Estimates of total state and local pension liabilities vary because they employ different discount rates, which carry different assumptions about the pension funds’ likely investment returns. Lower estimates of unfunded pension liabilities assume pension funds will continue to earn the same return they have historically earned, about 8 percent. Larger estimates assume that in the future pension fund investments will only grow at the “risk-free rate” of the safest investments like Treasury bonds, around 4 percent. Some have criticized the use of the risk-free rate as actuarially mistaken and bad policy.
Pension shortfalls do not pose an immediate crisis for states under budgetary pressures for the same reason a homeowner need not pay the entire balance of her mortgage together with the month’s bills. Current accounting rules allow states to specify an extended period (typically thirty years) to pay off or “amortize” liabilities. Some studies have estimated that state and local governments can fully fund their pension plans by increasing their annual contributions over the next thirty years. Alternatively or in addition, states can address shortfalls through modest changes to employee contributions or benefits, as most states have already done.
When discussing the connection between government employee unions and unfunded pension liabilities it is important to remember that all states have public retirement plans, and studies (here and here) show no correlation between collective bargaining rights and either the financial health of the plans or the size of the state’s annual contributions to fund the plan. One of the best-funded state pension plans in the country in 2012 was Wisconsin, which was funded at 100 percent. It is also important to note that public pension eligibility and benefit rules are generally established by statute rather than solely by collective bargaining agreement and that funding levels are (or could be) regulated by statute and not by collective bargaining.
Defined benefit pension plans are the most efficient method of financing retirement. Participants benefit from professional management and superior investment returns, better management of longevity risk, and the ability to maintain a balanced portfolio throughout an individual’s lifetime. One study found these advantages enabled defined benefit plans to deliver retirement income at 48 percent lower cost than defined contribution plans.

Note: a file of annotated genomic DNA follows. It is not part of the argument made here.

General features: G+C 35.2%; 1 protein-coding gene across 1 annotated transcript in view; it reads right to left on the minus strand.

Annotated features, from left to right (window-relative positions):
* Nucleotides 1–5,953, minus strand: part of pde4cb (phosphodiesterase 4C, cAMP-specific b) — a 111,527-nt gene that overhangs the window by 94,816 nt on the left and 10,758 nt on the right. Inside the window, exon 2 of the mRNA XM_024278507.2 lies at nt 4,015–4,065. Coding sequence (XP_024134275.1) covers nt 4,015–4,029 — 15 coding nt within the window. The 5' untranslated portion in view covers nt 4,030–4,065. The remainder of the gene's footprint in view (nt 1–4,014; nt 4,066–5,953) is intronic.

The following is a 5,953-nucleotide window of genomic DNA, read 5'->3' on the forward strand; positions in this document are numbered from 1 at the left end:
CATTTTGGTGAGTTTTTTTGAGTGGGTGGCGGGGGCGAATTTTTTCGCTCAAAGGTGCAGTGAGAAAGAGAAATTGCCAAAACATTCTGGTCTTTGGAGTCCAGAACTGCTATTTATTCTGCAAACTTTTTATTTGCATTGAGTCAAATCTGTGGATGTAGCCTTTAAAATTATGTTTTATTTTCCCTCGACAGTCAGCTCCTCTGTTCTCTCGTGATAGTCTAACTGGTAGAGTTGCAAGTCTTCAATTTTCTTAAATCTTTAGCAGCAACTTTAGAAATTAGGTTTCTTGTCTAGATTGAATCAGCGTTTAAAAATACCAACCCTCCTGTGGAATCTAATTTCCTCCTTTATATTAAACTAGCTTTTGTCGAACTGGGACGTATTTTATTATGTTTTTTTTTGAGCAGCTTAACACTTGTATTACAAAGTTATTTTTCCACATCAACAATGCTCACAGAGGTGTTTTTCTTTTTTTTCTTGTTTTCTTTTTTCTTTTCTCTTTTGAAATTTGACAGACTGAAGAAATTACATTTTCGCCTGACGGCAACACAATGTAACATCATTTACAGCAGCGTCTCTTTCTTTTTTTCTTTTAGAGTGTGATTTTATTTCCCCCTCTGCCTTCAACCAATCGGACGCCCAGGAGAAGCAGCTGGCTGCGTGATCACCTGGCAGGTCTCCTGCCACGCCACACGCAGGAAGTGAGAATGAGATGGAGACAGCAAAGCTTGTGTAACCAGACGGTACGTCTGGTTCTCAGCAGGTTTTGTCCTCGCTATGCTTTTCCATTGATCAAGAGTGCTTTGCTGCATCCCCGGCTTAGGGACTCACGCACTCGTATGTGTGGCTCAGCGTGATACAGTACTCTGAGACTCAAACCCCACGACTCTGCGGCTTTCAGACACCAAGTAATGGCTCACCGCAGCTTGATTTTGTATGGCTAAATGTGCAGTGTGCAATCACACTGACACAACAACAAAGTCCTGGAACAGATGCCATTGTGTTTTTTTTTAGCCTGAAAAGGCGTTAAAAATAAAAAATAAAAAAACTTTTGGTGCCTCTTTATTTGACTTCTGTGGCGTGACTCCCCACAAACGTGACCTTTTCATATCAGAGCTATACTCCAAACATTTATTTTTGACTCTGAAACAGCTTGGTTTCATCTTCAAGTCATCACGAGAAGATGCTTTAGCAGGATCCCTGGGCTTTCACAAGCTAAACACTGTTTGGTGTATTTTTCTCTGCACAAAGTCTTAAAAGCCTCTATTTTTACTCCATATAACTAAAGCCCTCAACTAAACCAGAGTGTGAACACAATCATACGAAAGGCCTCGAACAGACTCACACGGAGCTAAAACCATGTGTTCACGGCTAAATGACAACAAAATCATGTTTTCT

There is no evidence that unions prevent solutions to the problem of unfunded pension liability. On the contrary, a number of unions have advocated sensible reforms both in funding and in eligibility and benefit formulas. Several years ago, the American Federation of Teachers (AFT) recommended funding reforms, including that public employers should pay their annual required contribution every year, that future changes to benefits should be reviewed for their impact on the plan’s long-term financial health, that pensions should establish a reserve fund to assist in offsetting market volatility, that maximum benefits should be capped, and that prohibitions on increasing compensation at the end of a worker’s career in order to inflate benefits (a practice known as “spiking”) and on collecting a pension while employed in another job (a practice known as “double-dipping”). Moreover, because vesting rules in many jurisdictions prohibit unilateral reduction of vested benefits, agreement to reduce vested benefits is necessary and unions may facilitate such agreement, whereas individual negotiations with individual pensioners may be more time-consuming and difficult.
Defined benefit plans offer annuities on a fair basis over the life of the retiree. The country benefits from a retirement income system in which every retiree is guaranteed some income for the entirety of his or her life. While unionized workplaces are far more likely than nonunion workplaces to have defined retirement benefit plans, that’s a good thing. And unions can help those states that have underfunded their public employee pensions to fix the system.